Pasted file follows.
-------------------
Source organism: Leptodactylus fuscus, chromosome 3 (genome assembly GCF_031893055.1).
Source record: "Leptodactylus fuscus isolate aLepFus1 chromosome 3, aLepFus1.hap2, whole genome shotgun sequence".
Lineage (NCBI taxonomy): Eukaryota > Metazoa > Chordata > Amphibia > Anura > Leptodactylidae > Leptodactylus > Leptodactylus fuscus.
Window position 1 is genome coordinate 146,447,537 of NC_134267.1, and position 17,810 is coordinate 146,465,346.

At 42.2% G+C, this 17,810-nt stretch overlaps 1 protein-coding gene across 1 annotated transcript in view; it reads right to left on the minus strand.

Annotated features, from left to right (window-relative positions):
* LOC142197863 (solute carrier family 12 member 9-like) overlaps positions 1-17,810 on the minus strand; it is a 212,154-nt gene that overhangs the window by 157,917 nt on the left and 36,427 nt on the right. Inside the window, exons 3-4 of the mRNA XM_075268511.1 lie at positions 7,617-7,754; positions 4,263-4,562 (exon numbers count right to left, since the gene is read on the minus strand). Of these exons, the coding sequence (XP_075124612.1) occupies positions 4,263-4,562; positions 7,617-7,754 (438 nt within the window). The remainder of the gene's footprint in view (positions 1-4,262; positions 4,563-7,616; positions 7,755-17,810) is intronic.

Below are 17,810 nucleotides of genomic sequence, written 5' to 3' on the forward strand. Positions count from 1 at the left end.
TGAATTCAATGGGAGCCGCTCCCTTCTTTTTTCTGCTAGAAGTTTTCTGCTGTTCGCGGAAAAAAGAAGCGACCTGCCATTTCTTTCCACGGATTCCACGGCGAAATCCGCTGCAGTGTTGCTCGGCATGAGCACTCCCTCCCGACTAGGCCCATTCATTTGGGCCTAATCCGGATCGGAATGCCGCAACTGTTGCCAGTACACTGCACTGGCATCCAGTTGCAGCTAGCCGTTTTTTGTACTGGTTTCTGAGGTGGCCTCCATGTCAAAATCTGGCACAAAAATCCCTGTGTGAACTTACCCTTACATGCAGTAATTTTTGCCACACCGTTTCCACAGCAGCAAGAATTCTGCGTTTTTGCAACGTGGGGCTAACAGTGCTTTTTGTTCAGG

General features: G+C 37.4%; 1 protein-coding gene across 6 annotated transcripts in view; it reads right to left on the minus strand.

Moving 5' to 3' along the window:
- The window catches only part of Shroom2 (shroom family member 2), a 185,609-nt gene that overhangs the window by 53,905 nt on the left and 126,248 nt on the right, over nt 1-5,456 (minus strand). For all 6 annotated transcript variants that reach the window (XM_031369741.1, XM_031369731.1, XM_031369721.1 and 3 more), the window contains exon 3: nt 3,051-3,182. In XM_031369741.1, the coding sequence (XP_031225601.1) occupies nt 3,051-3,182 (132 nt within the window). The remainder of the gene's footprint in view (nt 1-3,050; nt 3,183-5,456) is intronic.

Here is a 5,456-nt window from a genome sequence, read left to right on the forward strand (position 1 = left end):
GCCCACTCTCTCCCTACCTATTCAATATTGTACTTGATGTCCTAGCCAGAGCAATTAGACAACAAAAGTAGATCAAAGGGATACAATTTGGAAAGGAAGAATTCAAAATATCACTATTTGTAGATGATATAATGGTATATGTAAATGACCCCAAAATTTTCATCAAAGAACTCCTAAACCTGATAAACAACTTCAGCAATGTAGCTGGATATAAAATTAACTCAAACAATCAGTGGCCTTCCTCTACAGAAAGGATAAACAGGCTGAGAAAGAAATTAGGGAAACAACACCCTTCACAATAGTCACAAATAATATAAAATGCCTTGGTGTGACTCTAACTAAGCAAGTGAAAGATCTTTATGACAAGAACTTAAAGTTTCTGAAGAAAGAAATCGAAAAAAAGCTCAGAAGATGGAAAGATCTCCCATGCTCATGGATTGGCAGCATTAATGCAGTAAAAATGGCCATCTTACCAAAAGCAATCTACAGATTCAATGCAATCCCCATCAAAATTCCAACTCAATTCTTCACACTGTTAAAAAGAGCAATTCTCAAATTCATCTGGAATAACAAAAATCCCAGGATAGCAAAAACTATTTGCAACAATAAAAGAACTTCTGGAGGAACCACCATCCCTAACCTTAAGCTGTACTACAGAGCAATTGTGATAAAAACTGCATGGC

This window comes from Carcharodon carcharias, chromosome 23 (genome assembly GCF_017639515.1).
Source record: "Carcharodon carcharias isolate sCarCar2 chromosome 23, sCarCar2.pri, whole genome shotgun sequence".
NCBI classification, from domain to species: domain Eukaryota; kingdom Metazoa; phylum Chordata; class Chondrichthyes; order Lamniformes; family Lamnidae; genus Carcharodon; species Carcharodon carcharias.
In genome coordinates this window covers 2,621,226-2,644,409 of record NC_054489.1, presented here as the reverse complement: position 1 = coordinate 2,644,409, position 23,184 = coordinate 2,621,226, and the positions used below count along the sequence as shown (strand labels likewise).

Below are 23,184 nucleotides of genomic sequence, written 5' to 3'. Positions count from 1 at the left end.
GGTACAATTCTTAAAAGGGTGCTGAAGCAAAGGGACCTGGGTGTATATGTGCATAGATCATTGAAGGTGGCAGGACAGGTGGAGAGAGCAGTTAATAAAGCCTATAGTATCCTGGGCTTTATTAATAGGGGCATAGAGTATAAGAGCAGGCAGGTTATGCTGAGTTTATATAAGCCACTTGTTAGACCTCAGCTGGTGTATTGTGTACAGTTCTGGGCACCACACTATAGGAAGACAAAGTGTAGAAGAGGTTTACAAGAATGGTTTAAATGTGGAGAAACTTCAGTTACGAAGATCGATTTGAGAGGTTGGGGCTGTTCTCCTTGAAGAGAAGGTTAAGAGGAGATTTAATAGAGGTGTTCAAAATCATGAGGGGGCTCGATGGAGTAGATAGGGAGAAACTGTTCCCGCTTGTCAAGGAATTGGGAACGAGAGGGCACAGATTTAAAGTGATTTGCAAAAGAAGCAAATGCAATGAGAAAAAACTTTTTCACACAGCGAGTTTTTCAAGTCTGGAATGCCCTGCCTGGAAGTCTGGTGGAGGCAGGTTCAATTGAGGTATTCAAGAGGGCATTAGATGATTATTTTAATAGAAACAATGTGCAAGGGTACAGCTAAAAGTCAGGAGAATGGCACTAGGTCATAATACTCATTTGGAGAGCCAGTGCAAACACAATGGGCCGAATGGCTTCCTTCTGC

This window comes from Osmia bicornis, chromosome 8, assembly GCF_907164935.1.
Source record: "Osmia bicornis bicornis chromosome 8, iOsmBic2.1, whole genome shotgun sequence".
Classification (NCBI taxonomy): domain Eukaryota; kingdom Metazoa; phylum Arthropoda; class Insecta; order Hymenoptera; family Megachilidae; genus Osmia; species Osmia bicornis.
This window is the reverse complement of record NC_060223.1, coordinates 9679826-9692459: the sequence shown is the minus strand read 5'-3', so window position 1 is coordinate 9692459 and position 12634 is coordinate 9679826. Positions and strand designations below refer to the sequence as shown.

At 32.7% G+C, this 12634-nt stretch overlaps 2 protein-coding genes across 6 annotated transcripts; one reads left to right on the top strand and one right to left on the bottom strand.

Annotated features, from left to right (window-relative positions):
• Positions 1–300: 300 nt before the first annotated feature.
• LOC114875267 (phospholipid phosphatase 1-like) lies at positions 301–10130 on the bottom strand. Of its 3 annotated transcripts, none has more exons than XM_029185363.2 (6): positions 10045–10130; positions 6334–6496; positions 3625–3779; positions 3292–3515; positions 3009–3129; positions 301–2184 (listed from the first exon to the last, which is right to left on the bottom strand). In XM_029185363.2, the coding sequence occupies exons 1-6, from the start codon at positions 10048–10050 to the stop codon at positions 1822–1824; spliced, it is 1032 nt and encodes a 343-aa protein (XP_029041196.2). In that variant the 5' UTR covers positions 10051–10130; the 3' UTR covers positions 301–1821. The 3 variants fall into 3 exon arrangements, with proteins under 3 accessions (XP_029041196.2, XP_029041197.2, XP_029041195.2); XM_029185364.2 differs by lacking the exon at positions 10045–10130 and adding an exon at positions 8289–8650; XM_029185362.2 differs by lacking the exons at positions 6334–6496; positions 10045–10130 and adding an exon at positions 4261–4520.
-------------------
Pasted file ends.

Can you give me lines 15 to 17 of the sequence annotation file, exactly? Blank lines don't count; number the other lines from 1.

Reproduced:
This window comes from Carcharodon carcharias, chromosome 23 (genome assembly GCF_017639515.1).
Source record: "Carcharodon carcharias isolate sCarCar2 chromosome 23, sCarCar2.pri, whole genome shotgun sequence".
NCBI classification, from domain to species: domain Eukaryota; kingdom Metazoa; phylum Chordata; class Chondrichthyes; order Lamniformes; family Lamnidae; genus Carcharodon; species Carcharodon carcharias.